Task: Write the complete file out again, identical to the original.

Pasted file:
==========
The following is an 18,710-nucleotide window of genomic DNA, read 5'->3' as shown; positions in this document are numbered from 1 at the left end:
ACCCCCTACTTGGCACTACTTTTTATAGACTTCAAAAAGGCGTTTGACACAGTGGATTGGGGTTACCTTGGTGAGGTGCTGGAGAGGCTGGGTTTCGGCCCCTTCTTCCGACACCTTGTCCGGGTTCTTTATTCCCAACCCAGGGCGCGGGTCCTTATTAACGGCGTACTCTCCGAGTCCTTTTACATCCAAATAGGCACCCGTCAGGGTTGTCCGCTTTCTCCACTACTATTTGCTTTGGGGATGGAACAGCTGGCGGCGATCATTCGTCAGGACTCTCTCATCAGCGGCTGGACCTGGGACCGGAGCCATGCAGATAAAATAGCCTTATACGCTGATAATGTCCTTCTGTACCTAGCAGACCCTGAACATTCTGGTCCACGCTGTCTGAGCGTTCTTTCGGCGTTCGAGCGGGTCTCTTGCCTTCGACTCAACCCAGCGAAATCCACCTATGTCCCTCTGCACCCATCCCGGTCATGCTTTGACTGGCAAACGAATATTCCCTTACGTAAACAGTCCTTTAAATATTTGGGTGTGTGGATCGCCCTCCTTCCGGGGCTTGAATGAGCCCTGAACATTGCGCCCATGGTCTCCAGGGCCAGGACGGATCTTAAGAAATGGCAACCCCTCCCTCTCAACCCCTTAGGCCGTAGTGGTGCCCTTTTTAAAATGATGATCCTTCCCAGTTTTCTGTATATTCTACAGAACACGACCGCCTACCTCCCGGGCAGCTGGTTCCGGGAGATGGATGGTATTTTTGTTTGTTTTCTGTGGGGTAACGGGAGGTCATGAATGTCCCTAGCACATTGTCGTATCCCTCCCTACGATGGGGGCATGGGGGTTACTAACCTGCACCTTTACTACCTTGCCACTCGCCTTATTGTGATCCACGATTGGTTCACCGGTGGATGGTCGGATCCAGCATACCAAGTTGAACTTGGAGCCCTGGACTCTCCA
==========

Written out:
The following is an 18,710-nucleotide window of genomic DNA, read 5'->3' as shown; positions in this document are numbered from 1 at the left end:
ACCCCCTACTTGGCACTACTTTTTATAGACTTCAAAAAGGCGTTTGACACAGTGGATTGGGGTTACCTTGGTGAGGTGCTGGAGAGGCTGGGTTTCGGCCCCTTCTTCCGACACCTTGTCCGGGTTCTTTATTCCCAACCCAGGGCGCGGGTCCTTATTAACGGCGTACTCTCCGAGTCCTTTTACATCCAAATAGGCACCCGTCAGGGTTGTCCGCTTTCTCCACTACTATTTGCTTTGGGGATGGAACAGCTGGCGGCGATCATTCGTCAGGACTCTCTCATCAGCGGCTGGACCTGGGACCGGAGCCATGCAGATAAAATAGCCTTATACGCTGATAATGTCCTTCTGTACCTAGCAGACCCTGAACATTCTGGTCCACGCTGTCTGAGCGTTCTTTCGGCGTTCGAGCGGGTCTCTTGCCTTCGACTCAACCCAGCGAAATCCACCTATGTCCCTCTGCACCCATCCCGGTCATGCTTTGACTGGCAAACGAATATTCCCTTACGTAAACAGTCCTTTAAATATTTGGGTGTGTGGATCGCCCTCCTTCCGGGGCTTGAATGAGCCCTGAACATTGCGCCCATGGTCTCCAGGGCCAGGACGGATCTTAAGAAATGGCAACCCCTCCCTCTCAACCCCTTAGGCCGTAGTGGTGCCCTTTTTAAAATGATGATCCTTCCCAGTTTTCTGTATATTCTACAGAACACGACCGCCTACCTCCCGGGCAGCTGGTTCCGGGAGATGGATGGTATTTTTGTTTGTTTTCTGTGGGGTAACGGGAGGTCATGAATGTCCCTAGCACATTGTCGTATCCCTCCCTACGATGGGGGCATGGGGGTTACTAACCTGCACCTTTACTACCTTGCCACTCGCCTTATTGTGATCCACGATTGGTTCACCGGTGGATGGTCGGATCCAGCATACCAAGTTGAACTTGGAGCCCTGGACTCTCCA